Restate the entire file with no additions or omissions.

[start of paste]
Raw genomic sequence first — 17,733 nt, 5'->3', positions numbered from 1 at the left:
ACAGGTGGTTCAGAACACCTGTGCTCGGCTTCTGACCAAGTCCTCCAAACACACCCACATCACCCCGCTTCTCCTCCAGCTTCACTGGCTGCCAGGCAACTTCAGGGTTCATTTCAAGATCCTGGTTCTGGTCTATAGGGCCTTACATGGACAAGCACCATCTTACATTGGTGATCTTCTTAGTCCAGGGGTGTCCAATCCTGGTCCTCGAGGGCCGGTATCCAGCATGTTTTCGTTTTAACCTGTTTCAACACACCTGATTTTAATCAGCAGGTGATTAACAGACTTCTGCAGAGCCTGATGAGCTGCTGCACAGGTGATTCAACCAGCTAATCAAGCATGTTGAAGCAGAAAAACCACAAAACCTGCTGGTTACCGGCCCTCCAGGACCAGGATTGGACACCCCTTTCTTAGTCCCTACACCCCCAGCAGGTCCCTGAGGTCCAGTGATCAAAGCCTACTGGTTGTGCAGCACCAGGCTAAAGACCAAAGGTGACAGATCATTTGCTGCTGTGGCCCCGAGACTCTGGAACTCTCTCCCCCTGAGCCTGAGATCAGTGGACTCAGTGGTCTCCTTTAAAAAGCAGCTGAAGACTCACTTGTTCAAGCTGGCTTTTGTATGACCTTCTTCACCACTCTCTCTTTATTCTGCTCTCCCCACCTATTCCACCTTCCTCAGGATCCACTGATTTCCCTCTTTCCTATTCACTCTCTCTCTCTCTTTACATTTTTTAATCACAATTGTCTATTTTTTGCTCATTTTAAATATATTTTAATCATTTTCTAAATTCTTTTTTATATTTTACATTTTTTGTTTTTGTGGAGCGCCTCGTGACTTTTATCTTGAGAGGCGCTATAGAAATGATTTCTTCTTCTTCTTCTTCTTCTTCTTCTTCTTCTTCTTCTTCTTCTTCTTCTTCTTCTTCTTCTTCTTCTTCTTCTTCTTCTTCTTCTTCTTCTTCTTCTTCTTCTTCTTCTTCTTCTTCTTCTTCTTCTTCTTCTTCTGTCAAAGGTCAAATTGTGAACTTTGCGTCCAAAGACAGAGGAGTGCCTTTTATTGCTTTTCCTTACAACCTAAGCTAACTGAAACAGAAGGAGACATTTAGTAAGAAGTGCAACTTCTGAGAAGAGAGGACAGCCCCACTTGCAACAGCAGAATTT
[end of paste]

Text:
Raw genomic sequence first — 17,733 nt, 5'->3', positions numbered from 1 at the left:
ACAGGTGGTTCAGAACACCTGTGCTCGGCTTCTGACCAAGTCCTCCAAACACACCCACATCACCCCGCTTCTCCTCCAGCTTCACTGGCTGCCAGGCAACTTCAGGGTTCATTTCAAGATCCTGGTTCTGGTCTATAGGGCCTTACATGGACAAGCACCATCTTACATTGGTGATCTTCTTAGTCCAGGGGTGTCCAATCCTGGTCCTCGAGGGCCGGTATCCAGCATGTTTTCGTTTTAACCTGTTTCAACACACCTGATTTTAATCAGCAGGTGATTAACAGACTTCTGCAGAGCCTGATGAGCTGCTGCACAGGTGATTCAACCAGCTAATCAAGCATGTTGAAGCAGAAAAACCACAAAACCTGCTGGTTACCGGCCCTCCAGGACCAGGATTGGACACCCCTTTCTTAGTCCCTACACCCCCAGCAGGTCCCTGAGGTCCAGTGATCAAAGCCTACTGGTTGTGCAGCACCAGGCTAAAGACCAAAGGTGACAGATCATTTGCTGCTGTGGCCCCGAGACTCTGGAACTCTCTCCCCCTGAGCCTGAGATCAGTGGACTCAGTGGTCTCCTTTAAAAAGCAGCTGAAGACTCACTTGTTCAAGCTGGCTTTTGTATGACCTTCTTCACCACTCTCTCTTTATTCTGCTCTCCCCACCTATTCCACCTTCCTCAGGATCCACTGATTTCCCTCTTTCCTATTCACTCTCTCTCTCTCTTTACATTTTTTAATCACAATTGTCTATTTTTTGCTCATTTTAAATATATTTTAATCATTTTCTAAATTCTTTTTTATATTTTACATTTTTTGTTTTTGTGGAGCGCCTCGTGACTTTTATCTTGAGAGGCGCTATAGAAATGATTTCTTCTTCTTCTTCTTCTTCTTCTTCTTCTTCTTCTTCTTCTTCTTCTTCTTCTTCTTCTTCTTCTTCTTCTTCTTCTTCTTCTTCTTCTTCTTCTTCTTCTTCTTCTTCTTCTTCTTCTTCTTCTTCTTCTTCTTCTGTCAAAGGTCAAATTGTGAACTTTGCGTCCAAAGACAGAGGAGTGCCTTTTATTGCTTTTCCTTACAACCTAAGCTAACTGAAACAGAAGGAGACATTTAGTAAGAAGTGCAACTTCTGAGAAGAGAGGACAGCCCCACTTGCAACAGCAGAATTT